Instructors never run out of steam at BODYROK. It’s their job to keep the atmosphere upbeat and encourage students to push through their demanding Sculpt and Cycle classes. The 40-minute Sculpt classes heighten the core-toning effects of Pilates with cardio exercises on individual Proformer machines. The Proformer's resistance can be adjusted to accommodate any fitness level so first-time students can follow the workout and veterans can continue to challenge themselves. In Cycle classes, students hop atop Scwhinn A.C. Performance Indoor Cycle Trainers that use magnets to generate resistance instead of forcing riders to pedal through tubs of yogurt. The two workouts collide in the 50-minute Sculpt and Cycle class as students hop from Proformers to Schwinns for a blend of lower body- and core-focused training.
The air at CrossFit Society fills with wafting plumes of weightlifting chalk and triumphant shouts at completed workouts. Expert trainers emphasize proper form as students learn an ever-changing collection of Olympic lifts, kettlebell movements, and calisthenics such as burpees and box jumps. Legs trace slow circles through the air as patrons hang from gymnastics rings, and kettlebells clang against racks with the sound of Robocop trying to exit a Honda Civic. Workouts can be scaled to meet the fitness level and needs of any participant, and students set and meet their own measurable goals. Trainers keep a constant eye on subtleties in movement, ensuring that workouts are always safe.
Originally developed by the Soviet Union for cosmonauts, whole-body vibration and its health benefits are now accessible to anyone in short, 10-minute sessions. The device consists of a small platform that clients can stand, sit, or lay on as it vibrates. As muscles contract and work to keep the body in position, clients may see greater muscle tone over time, as well as possible improvements to arthritis, circulation, and flexibility. No change of clothes is necessary, as there tends to be no sweating during sessions, and use of the machine is appropriate for clients of any fitness level.
For Rachel Robertson, five is a magic number. It's the number of movements that the spine is capable of—flexion, extension, lateral flexion, rotation, and neutral—and it's the maximum number of students she'll allow in one of her classes (which are 55 minutes long). Because the classes are kept small, her guidance is precise and personalized. She makes small modifications to each student's form as they segue from one exercise to the next, helping them not only to perfect their technique, but to become increasingly aware of the way their body functions.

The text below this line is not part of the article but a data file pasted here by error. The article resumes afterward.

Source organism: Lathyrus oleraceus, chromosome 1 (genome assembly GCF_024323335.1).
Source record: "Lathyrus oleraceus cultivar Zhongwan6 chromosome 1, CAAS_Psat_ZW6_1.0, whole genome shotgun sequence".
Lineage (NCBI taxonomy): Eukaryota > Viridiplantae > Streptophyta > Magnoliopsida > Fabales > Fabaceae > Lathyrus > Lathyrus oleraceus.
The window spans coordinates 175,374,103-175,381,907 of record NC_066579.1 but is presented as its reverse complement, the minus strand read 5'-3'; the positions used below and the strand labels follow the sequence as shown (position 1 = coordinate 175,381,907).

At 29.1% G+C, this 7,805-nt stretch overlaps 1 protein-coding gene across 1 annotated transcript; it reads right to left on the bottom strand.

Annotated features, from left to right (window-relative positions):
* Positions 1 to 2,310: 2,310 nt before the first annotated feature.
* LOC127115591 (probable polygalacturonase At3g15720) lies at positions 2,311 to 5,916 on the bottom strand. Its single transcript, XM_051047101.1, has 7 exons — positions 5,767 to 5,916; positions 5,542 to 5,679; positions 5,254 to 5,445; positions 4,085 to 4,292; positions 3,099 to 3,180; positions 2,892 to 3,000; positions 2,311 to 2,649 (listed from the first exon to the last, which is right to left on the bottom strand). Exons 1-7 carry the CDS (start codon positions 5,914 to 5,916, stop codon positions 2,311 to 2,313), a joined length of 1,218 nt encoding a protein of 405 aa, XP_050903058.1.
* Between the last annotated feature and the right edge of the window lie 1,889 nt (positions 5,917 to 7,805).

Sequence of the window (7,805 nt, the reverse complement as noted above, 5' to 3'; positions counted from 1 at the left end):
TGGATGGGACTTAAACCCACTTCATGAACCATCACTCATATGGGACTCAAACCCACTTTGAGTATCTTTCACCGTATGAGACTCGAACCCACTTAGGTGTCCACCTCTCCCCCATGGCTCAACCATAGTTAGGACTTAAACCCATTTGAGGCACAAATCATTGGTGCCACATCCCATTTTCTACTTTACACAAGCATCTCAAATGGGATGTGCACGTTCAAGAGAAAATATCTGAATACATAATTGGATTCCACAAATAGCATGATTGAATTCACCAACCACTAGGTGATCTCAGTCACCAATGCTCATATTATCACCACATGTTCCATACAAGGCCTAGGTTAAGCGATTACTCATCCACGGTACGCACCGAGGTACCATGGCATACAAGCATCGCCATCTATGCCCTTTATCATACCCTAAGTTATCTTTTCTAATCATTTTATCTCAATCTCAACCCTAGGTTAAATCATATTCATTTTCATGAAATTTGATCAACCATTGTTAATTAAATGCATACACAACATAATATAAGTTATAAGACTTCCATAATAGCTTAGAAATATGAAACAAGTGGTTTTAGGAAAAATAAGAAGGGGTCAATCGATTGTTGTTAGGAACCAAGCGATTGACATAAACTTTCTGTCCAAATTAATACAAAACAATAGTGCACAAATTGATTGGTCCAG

Rachel's lessons incorporate mats as well as Stott Pilates equipment, from Reformers to stability chairs. Though all of her routines help to build core strength, balance, and flexibility, she tailors them to address the needs of each client, whether they're an athlete hoping to hone performance or someone looking to lose weight. Rehabilitative and specialty classes even focus on conditions such as scoliosis or pelvic-floor problems. Alongside her fellow instructor and former student Shyra, Rachel coaches clients of all ages and fitness levels to higher levels of wellness.
The Dollhouse Fitness classes provide multiple womanly ways to work feminine forms into firm yet flexible states. First-timers can wrap themselves around a pole-teaser intro class, in which instructors demo proper positioning, posing techniques, and how to strut like a diva for the impending paparazzi. Unlike army boot camps, booty-camp classes put bodies through an intense series of drills in preparation for storming the beach in a skimpy two-piece. Less-aggressive courses, such as the Goddess Yoga class, provide femmes with a focused stretch of time to contemplate universal connectivity and the overwhelming complexity of the cardiovascular system. There are about 25 weekly classes to choose from—the just-right amount according to three out of five Goldilocks.